Beautifully put. I agree with you, I feel like the books focused on the positive side of Anne. It was meant to be a children’s book that focused on Anne’s purity, innocence, and imagination, despite not being treated well in her childhood. She didn’t let it break her, and in return brought that light to Green Gables and touched everyone’s life there. I feel like this adaptation’s Anne is a bit different, definitely darker, and Anne feels more damaged. So far, I still think 85 version probably won’t be beat, but I’m still thoroughly enjoying watching a new spin on the story!

  5. says

    Hmm…not sure how I’m going to feel about this. Do you know if they will be adapting the other books in the series?

    • Nessa says

      The first 8 episodes will be just on the first book, the school age. But I read that they plan for these series to go on for 5 years, so in that case they would adapt the other books as well I’m sure.

      • Lorilee says

        Oh wow–I didn’t know that. Here’s hoping they bring to light some of my favorite characters from books 2-8!

  6. Nessa says

    I was ecstatic for this series, the moment I found out about the Anne search. There’s something so true about this story, that grabs all of us by that inner soft spot. After reading up on the team making these series, I had no doubt it would be good, one way or another! The first episode made me cry, I watched it 3x and got teary eyed each time! So good! 1985 version was, of course, incredible, and Megan Follows was the it girl for Anne. But I love the cast in this new version so far as well!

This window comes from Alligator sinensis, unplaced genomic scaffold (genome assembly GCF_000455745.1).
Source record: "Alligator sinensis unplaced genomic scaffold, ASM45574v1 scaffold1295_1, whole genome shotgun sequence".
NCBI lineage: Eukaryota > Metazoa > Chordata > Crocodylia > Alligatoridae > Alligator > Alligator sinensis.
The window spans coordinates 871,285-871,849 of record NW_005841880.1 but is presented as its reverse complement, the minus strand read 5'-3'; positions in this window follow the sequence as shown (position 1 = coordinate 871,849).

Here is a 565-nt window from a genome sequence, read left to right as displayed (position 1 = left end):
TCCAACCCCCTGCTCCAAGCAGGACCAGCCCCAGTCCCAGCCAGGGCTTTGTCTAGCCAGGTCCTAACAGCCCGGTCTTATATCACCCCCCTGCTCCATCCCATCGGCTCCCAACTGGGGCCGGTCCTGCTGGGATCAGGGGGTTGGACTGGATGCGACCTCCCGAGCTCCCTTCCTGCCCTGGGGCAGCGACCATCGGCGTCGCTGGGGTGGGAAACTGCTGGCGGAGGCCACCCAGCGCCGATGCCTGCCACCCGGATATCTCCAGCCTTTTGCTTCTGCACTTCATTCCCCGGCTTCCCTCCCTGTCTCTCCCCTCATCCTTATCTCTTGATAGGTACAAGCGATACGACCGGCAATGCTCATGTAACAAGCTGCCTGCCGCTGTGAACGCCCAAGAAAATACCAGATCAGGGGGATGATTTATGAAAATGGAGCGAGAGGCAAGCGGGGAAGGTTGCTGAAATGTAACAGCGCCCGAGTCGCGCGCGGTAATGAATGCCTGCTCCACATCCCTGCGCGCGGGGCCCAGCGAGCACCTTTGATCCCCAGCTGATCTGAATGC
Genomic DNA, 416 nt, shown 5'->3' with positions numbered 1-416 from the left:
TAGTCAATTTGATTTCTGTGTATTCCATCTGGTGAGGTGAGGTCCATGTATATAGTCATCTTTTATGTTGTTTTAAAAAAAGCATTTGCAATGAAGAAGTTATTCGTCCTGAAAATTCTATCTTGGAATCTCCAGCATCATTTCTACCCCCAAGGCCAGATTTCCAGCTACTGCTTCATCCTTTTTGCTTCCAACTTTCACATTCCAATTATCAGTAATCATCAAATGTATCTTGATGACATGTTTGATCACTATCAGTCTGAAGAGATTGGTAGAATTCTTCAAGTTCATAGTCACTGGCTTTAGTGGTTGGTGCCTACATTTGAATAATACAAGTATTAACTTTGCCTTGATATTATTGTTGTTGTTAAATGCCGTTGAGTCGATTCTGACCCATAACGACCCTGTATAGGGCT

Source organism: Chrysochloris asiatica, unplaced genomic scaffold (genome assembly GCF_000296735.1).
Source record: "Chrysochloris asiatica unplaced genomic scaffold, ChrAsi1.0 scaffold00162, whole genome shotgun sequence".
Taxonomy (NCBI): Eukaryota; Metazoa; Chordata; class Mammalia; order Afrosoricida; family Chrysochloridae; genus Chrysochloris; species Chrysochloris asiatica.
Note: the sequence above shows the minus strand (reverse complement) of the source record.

The only thing I have to say though, I had mixed feelings about episode 2. The beginning of it, when Mathew was searching for Anne, almost made me feel like I’m watching a different story. And the spunky, at times even mean Anne as she was to Mathew at the train station, and to the French help boy, doesn’t seem like LMM’s Anne. I was also sad with what they did to the picnic scene. I get where they’re coming from, that they want to show Anne’s assimilation to gables wasn’t all flowers, but that was one of the best scenes in the story! It was meant to be more positive, where she integrates into her new society and meets Gilbert. This new Anne series completely cuts out the Gilbert part, and turns the picnic scene into a judgmental, dark and negative scene for Anne yet again. I wasn’t feeling that episode personally, and was disappointed they omitted Gilbert like that, I was really looking forward to that scene. There’s a chance they might still include something similar to it in the next episode? I don’t know, but it looks like she goes to school in the next one. I guess we’ll see.

    But overall this series is definitely well filmed and acted! It’s worth for everyone to see!

    • Lorilee says

      Nessa, I feel you! I just posted my blog about Episode 2. I also didn’t like that they omitted the picnic scene. I am pretty sure, though, that in the book, the picnic scene did not have Gilbert, either. Not that this episode had much of anything to do with the book…